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Old September 18th, 2010, 02:15 AM   #2661
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Originally Posted by Trelawny View Post
Lol typical americans having a period when it comes to talking about race. The South sould be looking like Brazil or the Dominican Republic by now. It is indeed a shame.
Right because Brazil and the Dominican Republic are such utopias.
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Old September 18th, 2010, 02:24 AM   #2662
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Originally Posted by nomarandlee View Post
I would put it 4th as a contender for that game along with NYC, DC, and L.A. I would put NYC and D.C. as the clear front running two though.

The stadium is likely the best that could host but north Texas in the summer can be brutally hot which could very well warrant the roof to be closed. As fine as it would be for early round games would one really want the final to be played under a roof? Also Texas, rightly or wrongly, has the stigma of not being a relative soccer hotbed in the U.S.
Texas includes Houston, so I guess you forgot that fact.

Houston has hosted over 25 international soccer matches since the last decade, it was the last stop for FIFA's WC Trophy Tour, one of only 2 US cities that were in the tour(the other being Miami), has an MLS team that ranks among the upper tier of average attendance which have won 2 MLS Championships in its 5 seasons, is getting a soccer specific stadium, practically in downtown Houston, hosted one of the most attended all star games in US Sports History when the MLS All Stars played ManU, and was the last city showcased when FIFA's Bid comittee toured only 4 cities in the US. So yeah, I'd say Houston is one of the actual soccer cities in the US.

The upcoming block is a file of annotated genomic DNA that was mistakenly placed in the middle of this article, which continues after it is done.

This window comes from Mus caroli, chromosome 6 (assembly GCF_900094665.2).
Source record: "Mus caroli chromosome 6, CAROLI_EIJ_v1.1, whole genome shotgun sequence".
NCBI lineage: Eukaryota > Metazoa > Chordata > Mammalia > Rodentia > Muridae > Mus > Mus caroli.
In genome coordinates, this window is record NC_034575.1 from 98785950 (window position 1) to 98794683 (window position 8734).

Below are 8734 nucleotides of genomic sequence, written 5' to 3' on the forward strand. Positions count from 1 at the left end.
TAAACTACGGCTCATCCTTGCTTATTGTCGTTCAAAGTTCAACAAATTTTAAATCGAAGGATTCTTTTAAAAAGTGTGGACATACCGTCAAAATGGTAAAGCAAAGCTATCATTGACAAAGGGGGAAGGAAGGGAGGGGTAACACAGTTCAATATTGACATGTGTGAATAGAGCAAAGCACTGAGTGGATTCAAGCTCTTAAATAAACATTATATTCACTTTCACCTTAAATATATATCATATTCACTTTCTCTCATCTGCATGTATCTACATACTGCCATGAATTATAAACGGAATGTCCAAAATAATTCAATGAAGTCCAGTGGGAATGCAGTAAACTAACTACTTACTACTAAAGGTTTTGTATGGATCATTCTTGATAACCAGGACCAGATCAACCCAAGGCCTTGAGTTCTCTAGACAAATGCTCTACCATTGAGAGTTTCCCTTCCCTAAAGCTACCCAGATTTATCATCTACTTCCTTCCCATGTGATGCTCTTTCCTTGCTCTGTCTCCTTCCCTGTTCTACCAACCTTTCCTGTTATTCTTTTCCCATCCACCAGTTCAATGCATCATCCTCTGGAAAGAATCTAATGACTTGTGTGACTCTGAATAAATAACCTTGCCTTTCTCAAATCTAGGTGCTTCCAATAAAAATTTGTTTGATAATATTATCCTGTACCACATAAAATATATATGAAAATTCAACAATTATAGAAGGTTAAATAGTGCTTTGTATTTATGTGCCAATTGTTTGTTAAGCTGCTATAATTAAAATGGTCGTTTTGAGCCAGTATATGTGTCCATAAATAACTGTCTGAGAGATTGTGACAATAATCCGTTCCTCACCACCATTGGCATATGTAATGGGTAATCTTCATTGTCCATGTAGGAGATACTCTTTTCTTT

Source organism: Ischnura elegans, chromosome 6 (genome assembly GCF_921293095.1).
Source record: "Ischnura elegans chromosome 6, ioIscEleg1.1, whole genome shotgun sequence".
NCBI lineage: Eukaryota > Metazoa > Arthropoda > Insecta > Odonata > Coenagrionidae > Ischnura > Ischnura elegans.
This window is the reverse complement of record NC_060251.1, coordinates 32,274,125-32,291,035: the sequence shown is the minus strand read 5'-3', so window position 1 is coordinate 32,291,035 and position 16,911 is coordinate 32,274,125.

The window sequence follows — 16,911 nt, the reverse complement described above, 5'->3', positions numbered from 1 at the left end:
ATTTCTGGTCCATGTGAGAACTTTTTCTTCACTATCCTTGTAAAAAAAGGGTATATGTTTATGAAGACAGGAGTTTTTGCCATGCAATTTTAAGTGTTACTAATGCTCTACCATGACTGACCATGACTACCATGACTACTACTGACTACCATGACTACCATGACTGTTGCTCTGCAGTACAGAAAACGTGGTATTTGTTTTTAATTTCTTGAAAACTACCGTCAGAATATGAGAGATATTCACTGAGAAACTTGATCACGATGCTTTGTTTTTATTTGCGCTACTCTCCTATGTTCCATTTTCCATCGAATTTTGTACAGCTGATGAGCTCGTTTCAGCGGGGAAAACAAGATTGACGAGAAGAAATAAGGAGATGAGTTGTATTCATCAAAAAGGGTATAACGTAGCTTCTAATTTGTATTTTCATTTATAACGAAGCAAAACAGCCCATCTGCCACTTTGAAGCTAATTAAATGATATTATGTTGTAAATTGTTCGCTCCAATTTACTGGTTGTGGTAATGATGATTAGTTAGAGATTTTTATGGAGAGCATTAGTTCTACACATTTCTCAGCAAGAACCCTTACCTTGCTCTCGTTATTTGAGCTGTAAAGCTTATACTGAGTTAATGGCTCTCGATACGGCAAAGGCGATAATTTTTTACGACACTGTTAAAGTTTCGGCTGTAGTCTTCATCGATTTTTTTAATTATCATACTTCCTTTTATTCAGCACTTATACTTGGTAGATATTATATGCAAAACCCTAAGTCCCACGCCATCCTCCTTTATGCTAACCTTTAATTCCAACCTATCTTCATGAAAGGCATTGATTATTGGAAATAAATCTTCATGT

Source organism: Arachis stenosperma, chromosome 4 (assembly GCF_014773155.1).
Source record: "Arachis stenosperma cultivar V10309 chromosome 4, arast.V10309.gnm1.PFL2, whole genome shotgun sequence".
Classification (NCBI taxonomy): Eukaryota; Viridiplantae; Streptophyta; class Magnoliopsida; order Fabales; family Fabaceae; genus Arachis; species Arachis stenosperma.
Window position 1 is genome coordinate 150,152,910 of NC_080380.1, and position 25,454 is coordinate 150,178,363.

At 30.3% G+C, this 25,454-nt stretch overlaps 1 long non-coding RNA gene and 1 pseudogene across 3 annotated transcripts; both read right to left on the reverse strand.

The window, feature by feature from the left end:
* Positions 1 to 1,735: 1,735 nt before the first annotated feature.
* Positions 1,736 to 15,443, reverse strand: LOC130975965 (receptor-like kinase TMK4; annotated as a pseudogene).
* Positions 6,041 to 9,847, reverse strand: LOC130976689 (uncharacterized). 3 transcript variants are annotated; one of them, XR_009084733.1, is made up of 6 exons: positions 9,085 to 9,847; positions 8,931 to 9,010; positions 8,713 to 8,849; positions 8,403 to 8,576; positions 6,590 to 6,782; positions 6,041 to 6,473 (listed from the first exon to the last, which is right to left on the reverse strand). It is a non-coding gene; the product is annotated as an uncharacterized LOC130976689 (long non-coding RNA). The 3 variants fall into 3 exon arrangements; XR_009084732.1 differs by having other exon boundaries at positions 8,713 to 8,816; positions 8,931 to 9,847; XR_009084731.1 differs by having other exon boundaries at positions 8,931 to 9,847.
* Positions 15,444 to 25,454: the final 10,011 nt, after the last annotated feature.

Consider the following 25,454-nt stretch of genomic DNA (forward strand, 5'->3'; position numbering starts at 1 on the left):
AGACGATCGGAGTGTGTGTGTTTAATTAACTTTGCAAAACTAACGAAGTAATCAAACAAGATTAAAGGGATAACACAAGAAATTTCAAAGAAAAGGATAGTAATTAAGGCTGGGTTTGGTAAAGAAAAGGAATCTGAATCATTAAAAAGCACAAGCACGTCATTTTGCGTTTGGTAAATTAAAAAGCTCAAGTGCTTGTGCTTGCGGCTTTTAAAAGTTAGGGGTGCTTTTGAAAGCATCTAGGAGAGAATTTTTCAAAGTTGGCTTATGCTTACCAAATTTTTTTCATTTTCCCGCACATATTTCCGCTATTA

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Old September 18th, 2010, 03:27 AM   #2663
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What makes DC a front-runner besides being the capital?
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Old September 18th, 2010, 03:34 AM   #2664
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Originally Posted by krudmonk View Post
What makes DC a front-runner besides being the capital?
Possibility of Dan Snyder getting a new stadium that tops Jerry World. Capitol and incredible stadium would make them a strong candidate.
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Old September 18th, 2010, 05:06 AM   #2665
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Originally Posted by SouthmoreAvenue View Post
Texas includes Houston, so I guess you forgot that fact.

Houston has hosted over 25 international soccer matches since the last decade, it was the last stop for FIFA's WC Trophy Tour, one of only 2 US cities that were in the tour(the other being Miami), has an MLS team that ranks among the upper tier of average attendance which have won 2 MLS Championships in its 5 seasons, is getting a soccer specific stadium, practically in downtown Houston, hosted one of the most attended all star games in US Sports History when the MLS All Stars played ManU, and was the last city showcased when FIFA's Bid comittee toured only 4 cities in the US. So yeah, I'd say Houston is one of the actual soccer cities in the US.
Its always nice to hear good things abt H-Town. Houston would be a good world cup host city. If Dallas and Houston both get to host world cup games, I hope they can build good and efficient transport between the two cities during the mundial 4 hrs on I-45 is nasty..............
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Old September 18th, 2010, 05:11 AM   #2666
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Quote:
Originally Posted by soup or man View Post
Right because Brazil and the Dominican Republic are such utopias.
haha are you that blind I wasn't even talking about them being so called utopia's. I was saying everyone should be mixed raced in the South.